Land Lines

Writer Rose Houk and geologist Michael Collier take us to places on the Colorado Plateau in the new monthly KNAU series "Land Lines." Tune into Morning Edition and All Things Considered every third Thursday of the month as they explore places ranging from Grand Falls to Montezuma Well.

Michael Collier

If you stand at the brink of Toroweap Overlook and toss a penny into the Grand Canyon, the falling coin would hit the Colorado River two minutes later.

Michael Collier

Look at this–a crinoid stem. How can this be? A sea-floor fossil perched at 9000 feet in a volcanic field that stretches for miles in every direction?

Just north of Flagstaff, Mount Humphreys stands 12,633 feet above sea level, the highest summit in Arizona. Humphreys and the rest of the San Francisco Peaks are old volcanoes. Surrounding them is a necklace of dome-shaped mountains—Sugarloaf, O’Leary, Kendrick, the Dry Lake Hills, and Elden Mountain. They’re volcanic too, but they formed in a different way.

Michael Collier

When geologists see a straight line running across a landscape, they get suspicious.  Straight lines don’t happen by accident; they usually mean something.  Such a line, about 155 miles long, leads north out of Grand Canyon country into Utah. It’s called the Hurricane Fault.  Nineteenth-century geologist Clarence Dutton declared this one of the Earth’s most interesting “dislocations.”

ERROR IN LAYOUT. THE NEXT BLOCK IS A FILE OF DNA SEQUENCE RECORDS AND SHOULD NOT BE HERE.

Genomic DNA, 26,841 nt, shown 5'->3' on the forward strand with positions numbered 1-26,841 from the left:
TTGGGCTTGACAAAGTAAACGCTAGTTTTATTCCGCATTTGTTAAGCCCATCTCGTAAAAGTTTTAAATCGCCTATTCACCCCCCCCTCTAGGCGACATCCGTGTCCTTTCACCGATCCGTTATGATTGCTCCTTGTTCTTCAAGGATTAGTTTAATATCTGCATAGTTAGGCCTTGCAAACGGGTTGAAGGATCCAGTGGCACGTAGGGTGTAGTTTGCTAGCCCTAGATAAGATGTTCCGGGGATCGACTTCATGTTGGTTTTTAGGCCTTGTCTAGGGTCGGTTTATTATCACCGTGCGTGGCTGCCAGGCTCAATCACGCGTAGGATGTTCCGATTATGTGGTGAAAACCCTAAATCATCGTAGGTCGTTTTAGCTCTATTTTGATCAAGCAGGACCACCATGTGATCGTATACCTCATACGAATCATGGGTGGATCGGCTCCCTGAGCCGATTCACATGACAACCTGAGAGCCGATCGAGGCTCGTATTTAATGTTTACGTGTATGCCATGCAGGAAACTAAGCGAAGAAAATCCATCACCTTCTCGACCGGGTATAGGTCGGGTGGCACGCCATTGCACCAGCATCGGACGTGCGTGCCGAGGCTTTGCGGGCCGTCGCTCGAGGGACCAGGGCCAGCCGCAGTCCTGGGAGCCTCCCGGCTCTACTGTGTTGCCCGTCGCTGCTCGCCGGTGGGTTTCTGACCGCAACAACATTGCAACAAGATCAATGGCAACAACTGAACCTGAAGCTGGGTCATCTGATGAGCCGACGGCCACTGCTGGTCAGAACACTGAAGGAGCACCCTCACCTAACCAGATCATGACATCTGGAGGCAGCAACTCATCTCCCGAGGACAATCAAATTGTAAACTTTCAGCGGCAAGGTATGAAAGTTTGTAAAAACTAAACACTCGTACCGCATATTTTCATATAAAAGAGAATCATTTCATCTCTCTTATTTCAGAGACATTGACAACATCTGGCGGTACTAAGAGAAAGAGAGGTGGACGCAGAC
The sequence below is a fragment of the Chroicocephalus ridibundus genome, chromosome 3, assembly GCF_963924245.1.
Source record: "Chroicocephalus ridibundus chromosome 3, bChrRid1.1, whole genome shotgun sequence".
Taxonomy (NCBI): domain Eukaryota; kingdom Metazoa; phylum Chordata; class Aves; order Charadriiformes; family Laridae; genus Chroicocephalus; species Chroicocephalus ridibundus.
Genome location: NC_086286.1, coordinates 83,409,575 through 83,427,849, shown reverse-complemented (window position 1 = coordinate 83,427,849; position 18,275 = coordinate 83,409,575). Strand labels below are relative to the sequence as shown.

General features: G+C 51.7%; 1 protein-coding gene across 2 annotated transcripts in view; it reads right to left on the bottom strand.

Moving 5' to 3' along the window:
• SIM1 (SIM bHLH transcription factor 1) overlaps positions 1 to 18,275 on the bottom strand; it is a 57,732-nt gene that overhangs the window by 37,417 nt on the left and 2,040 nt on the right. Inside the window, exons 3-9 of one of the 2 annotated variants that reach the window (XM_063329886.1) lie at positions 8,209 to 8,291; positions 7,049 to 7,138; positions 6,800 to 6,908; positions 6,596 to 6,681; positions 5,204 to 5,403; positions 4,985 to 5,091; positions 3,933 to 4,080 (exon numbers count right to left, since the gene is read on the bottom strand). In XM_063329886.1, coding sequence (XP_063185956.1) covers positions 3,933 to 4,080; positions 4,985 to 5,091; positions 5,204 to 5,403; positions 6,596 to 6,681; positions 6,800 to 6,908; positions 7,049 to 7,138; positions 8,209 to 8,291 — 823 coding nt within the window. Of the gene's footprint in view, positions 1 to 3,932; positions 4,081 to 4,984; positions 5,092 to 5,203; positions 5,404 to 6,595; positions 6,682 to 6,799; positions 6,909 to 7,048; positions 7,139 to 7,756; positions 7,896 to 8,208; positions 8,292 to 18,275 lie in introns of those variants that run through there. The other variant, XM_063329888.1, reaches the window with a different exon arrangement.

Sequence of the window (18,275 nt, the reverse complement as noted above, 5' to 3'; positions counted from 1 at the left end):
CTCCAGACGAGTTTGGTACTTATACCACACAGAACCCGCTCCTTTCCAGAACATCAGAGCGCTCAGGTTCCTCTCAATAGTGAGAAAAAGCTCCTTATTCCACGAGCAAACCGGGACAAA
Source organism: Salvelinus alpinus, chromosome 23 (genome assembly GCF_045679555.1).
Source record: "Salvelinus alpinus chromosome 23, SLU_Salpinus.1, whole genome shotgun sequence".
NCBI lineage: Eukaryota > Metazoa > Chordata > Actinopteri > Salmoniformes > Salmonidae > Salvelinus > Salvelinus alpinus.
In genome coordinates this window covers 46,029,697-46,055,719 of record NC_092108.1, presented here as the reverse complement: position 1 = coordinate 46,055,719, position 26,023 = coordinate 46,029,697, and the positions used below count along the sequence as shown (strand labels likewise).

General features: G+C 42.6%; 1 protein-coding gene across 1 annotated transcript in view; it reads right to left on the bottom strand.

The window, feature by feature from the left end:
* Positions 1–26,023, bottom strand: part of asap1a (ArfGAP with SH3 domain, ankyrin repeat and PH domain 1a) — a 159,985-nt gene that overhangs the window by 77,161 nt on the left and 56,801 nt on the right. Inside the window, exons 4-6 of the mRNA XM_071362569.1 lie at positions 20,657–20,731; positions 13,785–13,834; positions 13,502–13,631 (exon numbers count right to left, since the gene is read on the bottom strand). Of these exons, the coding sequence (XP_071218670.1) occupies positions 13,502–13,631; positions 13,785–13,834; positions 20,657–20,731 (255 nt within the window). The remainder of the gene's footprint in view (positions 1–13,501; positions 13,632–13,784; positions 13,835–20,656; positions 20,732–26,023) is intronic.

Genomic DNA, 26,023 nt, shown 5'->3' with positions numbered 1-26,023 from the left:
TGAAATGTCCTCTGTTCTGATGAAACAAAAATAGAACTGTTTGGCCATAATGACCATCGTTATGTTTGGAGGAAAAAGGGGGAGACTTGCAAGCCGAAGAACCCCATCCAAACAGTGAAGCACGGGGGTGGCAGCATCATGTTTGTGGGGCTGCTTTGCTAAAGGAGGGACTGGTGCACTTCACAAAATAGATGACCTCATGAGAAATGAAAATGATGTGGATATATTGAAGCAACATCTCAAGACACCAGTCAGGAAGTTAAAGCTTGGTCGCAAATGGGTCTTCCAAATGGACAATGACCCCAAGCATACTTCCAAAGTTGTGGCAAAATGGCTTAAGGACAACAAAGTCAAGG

Michael Collier

The cool pine-scented air of the Kaibab Plateau at 8,000 feet is a respite on a hot day. You might want to stop at Jacob Lake Lodge for one of the best chocolate milkshakes this side of Grand Canyon. Stretch your legs, take a last slurp of that ‘shake, then pedal on down the hill on Highway 89A.

The road’s fairly level at first, but heading east it plunges downhill past yellow-belly ponderosas, through pinyon and juniper, toward sagebrush below, dropping three thousand feet in a hurry. The reason for this impressive hill--the East Kaibab Monocline.

Michael Collier

At Navajo National Monument up in northeast Arizona, soaring rock alcoves provided shelter for Pueblo people in the thirteenth century. Many alcoves also hold springs, lush with plants. Today on Land Lines, we visit a well-known site, Betatakin--set like a jewel in one of those alcoves. 

"The name for this place is Talastima, place of flowers, or corn tasseling.  This is where we came from," says Lloyd Masayumptewa, a Hopi and a park archeologist.

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